In case you were busy pouring one out for the Dawgfather, here's what you missed in sports last weekend:
After a controversial unsportsmanlike conduct penalty call went against New England, Jets kicker Nick Folk hit a 42-yard field goal in overtime to give New York a come-from-behind 30-27 win. Jets head coach Rex Ryan defended the officials when asked about the penalty after the game, saying, "Look, it was a new rule, and besides, we all got to see some more kicking out there as a result. So how is that not a win for everybody? I know I just love the kicking game; it's absolutely at the core of why I love football. Gotta love the kicking of the football." Ryan then adjusted himself and added, "Now if ya'll excuse me, I have to contrive a reason to leave right now."
The Red Sox won a nail-biter Thursday, topping the Tigers, 4-3, and moving to within one game of claiming the American League pennant. In a game that featured a few spectacular plays, it was the handful of squandered opportunities that stood out most of all.
The Tigers failed to recognize Miguel Cabrera's injuries. That hurt them badly.
Runners on first and second, two outs, bottom of the first inning, scoreless tie. Jhonny Peralta lashes a single to left field. With two outs, you generally want to be aggressive and send the runner home from second, hoping his speed, an errant throw, or both will be enough to score the run. Problem is, the runner headed toward third is Cabrera, whose health has improved enough to make him a threat again at the plate, but not enough to make him much better than a statue at third base and especially when running the basepaths. Lining up the play in left is Jonny Gomes, who isn't a Gold Glover by any means. Still, Cabrera is running so slowly and so gingerly these days, you can't possibly send him.
In case you were busy frantically shorting Arian Foster futures, here's what you missed in sports on Thursday:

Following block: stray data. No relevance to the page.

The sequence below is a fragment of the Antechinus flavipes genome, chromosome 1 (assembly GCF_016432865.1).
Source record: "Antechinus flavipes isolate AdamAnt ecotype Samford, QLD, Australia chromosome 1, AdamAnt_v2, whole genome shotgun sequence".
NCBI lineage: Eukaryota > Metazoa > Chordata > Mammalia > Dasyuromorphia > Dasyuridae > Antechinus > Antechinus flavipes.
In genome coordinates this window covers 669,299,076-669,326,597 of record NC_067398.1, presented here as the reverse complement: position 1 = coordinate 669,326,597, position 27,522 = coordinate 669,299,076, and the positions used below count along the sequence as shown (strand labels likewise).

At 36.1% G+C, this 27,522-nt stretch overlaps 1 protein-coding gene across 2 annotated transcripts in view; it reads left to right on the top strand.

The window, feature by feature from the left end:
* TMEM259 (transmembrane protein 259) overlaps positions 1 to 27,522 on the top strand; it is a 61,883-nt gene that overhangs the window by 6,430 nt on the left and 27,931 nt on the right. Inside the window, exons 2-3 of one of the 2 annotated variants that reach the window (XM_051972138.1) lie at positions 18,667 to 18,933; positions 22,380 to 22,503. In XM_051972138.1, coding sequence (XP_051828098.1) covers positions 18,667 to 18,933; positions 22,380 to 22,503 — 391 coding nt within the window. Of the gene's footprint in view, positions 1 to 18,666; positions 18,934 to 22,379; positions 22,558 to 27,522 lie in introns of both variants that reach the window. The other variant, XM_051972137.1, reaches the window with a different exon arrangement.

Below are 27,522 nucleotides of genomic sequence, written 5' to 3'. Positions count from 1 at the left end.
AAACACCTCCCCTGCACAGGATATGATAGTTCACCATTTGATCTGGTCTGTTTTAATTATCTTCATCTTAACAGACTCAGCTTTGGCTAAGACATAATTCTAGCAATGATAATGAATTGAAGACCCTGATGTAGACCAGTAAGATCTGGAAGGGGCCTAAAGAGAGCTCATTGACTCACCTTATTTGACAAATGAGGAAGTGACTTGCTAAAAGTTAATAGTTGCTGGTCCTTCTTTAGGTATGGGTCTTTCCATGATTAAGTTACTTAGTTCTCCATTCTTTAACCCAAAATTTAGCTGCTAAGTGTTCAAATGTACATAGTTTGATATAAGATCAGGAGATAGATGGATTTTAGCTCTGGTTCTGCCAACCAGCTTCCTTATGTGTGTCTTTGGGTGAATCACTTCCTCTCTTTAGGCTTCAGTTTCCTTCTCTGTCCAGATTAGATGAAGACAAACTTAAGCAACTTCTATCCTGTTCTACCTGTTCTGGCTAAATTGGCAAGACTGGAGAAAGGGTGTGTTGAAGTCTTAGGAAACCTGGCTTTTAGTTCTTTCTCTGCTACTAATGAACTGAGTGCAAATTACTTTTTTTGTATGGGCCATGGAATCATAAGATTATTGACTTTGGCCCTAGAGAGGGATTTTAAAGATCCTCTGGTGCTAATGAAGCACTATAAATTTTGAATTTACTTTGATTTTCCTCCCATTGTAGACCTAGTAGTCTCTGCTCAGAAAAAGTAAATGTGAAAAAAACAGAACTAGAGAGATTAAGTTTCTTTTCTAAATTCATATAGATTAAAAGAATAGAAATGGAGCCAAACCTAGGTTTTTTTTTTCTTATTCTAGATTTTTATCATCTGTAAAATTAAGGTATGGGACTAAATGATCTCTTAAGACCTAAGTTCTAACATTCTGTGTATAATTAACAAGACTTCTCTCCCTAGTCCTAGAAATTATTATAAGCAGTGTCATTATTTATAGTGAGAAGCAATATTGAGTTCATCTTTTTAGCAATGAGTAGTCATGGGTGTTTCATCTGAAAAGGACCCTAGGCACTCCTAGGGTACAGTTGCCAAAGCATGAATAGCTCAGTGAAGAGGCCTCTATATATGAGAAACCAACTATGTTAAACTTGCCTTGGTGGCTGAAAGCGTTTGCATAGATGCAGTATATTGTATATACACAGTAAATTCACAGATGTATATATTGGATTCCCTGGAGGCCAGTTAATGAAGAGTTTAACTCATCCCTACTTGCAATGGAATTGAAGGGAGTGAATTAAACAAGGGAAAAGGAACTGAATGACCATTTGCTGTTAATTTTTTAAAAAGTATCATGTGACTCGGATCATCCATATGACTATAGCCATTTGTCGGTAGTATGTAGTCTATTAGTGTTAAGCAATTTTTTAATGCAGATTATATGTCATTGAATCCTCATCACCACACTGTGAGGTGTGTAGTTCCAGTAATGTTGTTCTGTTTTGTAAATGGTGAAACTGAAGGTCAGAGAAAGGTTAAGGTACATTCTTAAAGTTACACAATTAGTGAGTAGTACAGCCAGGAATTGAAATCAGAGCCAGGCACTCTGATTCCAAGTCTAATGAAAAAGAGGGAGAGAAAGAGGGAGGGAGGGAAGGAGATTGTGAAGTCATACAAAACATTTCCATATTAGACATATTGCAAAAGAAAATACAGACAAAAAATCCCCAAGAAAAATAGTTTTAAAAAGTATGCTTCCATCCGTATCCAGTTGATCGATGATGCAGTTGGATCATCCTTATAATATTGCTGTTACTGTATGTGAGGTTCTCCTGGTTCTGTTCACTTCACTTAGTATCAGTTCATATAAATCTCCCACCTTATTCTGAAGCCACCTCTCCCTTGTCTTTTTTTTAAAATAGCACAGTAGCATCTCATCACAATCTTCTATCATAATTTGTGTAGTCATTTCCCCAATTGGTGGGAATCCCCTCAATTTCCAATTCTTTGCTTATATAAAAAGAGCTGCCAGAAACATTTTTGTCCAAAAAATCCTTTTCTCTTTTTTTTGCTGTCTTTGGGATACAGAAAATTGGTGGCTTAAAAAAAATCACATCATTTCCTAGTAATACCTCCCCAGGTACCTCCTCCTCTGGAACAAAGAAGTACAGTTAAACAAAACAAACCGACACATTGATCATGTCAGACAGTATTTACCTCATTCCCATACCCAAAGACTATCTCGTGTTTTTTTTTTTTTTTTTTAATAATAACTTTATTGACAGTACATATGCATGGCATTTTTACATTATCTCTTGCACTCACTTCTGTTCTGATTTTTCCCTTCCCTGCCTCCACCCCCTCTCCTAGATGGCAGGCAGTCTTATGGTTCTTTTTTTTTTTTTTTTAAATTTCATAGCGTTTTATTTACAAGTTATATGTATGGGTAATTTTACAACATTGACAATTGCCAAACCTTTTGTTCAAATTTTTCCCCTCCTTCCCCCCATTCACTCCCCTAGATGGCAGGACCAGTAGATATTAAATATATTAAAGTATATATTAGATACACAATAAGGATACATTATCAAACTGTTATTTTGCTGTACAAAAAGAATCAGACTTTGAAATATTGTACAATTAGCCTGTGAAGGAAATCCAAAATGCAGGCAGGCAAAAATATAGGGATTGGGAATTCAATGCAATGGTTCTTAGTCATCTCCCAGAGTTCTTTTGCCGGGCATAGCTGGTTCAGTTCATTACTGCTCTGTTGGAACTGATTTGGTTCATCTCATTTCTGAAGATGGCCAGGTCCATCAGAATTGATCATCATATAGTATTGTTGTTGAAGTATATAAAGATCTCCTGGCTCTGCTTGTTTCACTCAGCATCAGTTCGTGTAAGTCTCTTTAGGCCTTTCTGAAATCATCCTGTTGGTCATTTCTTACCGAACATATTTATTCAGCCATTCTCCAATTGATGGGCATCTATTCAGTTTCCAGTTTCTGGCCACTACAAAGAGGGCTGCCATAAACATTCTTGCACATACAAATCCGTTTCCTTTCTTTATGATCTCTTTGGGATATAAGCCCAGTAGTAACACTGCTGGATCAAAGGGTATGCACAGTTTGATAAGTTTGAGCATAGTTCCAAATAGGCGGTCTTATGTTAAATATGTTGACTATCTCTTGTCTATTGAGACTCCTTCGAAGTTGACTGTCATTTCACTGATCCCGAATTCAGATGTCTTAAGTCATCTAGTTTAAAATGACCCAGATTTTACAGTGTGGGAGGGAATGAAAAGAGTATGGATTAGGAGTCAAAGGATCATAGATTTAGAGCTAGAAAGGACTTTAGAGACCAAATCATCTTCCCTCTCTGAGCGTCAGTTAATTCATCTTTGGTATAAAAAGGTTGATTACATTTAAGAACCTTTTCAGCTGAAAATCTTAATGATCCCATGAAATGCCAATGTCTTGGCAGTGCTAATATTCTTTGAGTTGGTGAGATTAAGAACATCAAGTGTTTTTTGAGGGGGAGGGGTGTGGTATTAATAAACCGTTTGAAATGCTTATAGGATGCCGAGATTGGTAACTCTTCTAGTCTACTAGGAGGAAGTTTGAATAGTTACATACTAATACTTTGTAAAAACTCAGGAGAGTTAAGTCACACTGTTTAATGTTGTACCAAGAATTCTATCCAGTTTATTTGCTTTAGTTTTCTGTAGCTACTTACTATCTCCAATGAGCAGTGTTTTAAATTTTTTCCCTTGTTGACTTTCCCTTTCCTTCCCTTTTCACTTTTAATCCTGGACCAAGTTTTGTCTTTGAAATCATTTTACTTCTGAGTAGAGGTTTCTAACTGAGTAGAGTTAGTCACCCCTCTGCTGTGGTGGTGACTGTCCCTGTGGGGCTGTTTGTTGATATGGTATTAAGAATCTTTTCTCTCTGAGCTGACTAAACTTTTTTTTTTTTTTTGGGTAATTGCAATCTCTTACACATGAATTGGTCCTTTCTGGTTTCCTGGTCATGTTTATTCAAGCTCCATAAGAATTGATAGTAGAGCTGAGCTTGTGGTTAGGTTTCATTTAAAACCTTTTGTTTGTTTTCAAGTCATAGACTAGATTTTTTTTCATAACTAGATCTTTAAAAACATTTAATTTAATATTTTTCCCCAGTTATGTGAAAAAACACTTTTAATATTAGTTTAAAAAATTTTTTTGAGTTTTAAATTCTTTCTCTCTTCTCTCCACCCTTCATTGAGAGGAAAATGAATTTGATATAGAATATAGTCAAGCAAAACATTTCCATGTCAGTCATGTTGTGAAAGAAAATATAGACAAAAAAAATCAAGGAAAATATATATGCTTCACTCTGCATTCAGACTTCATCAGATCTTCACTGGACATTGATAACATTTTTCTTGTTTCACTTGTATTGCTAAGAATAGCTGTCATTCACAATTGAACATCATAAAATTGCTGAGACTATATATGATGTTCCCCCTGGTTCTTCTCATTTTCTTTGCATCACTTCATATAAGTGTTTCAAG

Mike Napoli hit a monster home run as the Boston Red Sox got to Anibal Sanchez and beat the Tigers, 4-3, to take a 3-2 ALCS lead back to Fenway Park. When asked how big a moment the home run was for him, Napoli shrugged, scratched his hairy face, and said, "Smallish? Scale of 1-10? I honestly don't care enough to rate it." When asked where he'd place the team's win in the context of Red Sox franchise history, Napoli yawned, drooled a little into his mustache, and said, "I couldn't care less about history. The only thing more boring than new baseball is old baseball." When asked why he has devoted his life to a pursuit he apparently thinks little of, Napoli stroked his beard and said, "Duh, beards." When told he didn't have to play baseball to grow a beard, Napoli chortled, filling his beard with spittle and sunflower-seed detritus, and asked, "Now who's being naive?" Napoli then ignored a text message from his girlfriend and said, "Now if you don't mind, my beard and I would like a little alone time," before walking into a supply closet at Comerica Park carrying a gilded comb.
Kicking the Momentum Fairy in the ass, the Dodgers and Tigers shrugged off tough losses, hoisting themselves back into their respective series with convincing wins Wednesday.
Here's what went down.
The Dodgers showed that spending a quarter-billion dollars can have some advantages after all.
Absorbing $260 million worth of salary and surrendering multiple quality prospects for three veteran players of varying health and skill level was never going to win the Dodgers any WAR-per-dollar championships. Delving into the details, in many ways, makes last summer's blockbuster deal with the Red Sox look even worse.
In case you were busy preparing to take back a national park from the bears, here's what you missed in sports on Wednesday: